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How Wide Are Latin America’s Health Inequalities?

New research shows that the disease burden in Latin America and the Caribbean is disproportionately borne by the most disadvantaged, especially in childhood and adolescence. But the complex pattern of these disparities suggests that policymakers must address the broader social determinants of health outcomes.

BUENOS AIRES – Health is much more than a personal matter; it is essential to a society’s well-being and productivity. But achieving equitable health outcomes for all remains a challenge. This is especially true in Latin America and the Caribbean (LAC), a region beset by extreme and persistent inequalities.

To be sure, when it comes to its biggest health concerns, LAC is far from an outlier. Whereas three decades ago the region dealt primarily with maternal, neonatal, and communicable diseases, it is now confronting – like much of the rest of the world – a rising tide of noncommunicable diseases (NCDs), including cardiovascular conditions, cancers, diabetes, and mental-health disorders. But this shift presents unique challenges in a region where the disease burden is disproportionately borne by the most disadvantaged.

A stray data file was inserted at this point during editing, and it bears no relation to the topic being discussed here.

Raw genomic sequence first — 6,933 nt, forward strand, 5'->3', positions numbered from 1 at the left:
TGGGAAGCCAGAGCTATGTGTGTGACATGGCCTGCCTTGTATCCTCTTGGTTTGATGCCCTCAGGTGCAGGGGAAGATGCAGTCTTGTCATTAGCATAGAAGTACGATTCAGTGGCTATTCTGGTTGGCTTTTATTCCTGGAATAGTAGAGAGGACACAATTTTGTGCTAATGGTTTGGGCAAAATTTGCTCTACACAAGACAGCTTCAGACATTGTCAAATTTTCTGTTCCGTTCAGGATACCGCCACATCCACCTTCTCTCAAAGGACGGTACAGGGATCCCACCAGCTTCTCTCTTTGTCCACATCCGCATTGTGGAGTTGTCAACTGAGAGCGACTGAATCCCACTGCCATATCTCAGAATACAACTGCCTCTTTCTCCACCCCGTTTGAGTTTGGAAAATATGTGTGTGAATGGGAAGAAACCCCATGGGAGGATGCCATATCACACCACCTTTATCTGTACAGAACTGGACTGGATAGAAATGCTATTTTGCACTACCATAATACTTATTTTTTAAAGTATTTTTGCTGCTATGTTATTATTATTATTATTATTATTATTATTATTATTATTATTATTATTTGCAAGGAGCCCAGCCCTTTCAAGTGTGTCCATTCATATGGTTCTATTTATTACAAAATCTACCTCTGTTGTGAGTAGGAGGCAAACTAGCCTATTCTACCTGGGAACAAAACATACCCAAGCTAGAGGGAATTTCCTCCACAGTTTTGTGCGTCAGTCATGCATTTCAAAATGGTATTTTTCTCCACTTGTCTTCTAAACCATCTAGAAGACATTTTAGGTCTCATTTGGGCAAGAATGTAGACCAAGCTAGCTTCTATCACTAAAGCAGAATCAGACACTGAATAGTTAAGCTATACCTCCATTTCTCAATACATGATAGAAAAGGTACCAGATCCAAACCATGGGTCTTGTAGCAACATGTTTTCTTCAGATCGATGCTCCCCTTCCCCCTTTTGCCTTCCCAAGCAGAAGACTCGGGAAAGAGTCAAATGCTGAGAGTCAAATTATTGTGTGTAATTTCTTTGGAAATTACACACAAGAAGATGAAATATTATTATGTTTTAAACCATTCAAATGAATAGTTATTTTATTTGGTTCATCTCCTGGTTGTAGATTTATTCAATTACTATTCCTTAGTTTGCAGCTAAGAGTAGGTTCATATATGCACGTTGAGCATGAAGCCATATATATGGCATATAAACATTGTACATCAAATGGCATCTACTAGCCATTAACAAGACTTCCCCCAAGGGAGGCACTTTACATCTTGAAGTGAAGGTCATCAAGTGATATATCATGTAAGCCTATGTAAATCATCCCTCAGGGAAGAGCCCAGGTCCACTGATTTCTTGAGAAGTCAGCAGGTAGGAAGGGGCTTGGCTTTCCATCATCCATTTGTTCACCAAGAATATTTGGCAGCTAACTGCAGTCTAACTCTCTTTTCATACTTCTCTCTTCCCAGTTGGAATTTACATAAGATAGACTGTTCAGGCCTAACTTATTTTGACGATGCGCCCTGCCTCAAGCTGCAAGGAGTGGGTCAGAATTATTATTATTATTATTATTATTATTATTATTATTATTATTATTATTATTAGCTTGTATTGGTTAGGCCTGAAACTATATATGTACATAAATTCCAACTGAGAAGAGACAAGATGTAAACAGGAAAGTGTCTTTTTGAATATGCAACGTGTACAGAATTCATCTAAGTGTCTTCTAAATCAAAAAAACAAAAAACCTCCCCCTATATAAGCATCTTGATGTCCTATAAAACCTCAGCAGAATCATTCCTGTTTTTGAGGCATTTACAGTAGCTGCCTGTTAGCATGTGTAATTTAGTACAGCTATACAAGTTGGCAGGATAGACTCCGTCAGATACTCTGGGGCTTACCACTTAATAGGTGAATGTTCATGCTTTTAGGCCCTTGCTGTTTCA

The region’s large health disparities are particularly pronounced in childhood. Infant mortality, for example, is nearly four times higher in LAC than in OECD countries. Our study found that, in Bolivia, Guatemala, Haiti, and Peru, mortality is roughly three times higher for infants whose parents completed at most a primary education compared to those whose parents completed secondary school. Moreover, in Colombia and Paraguay, infant mortality is more than five times higher for households in the lowest wealth quintile compared to those in the highest.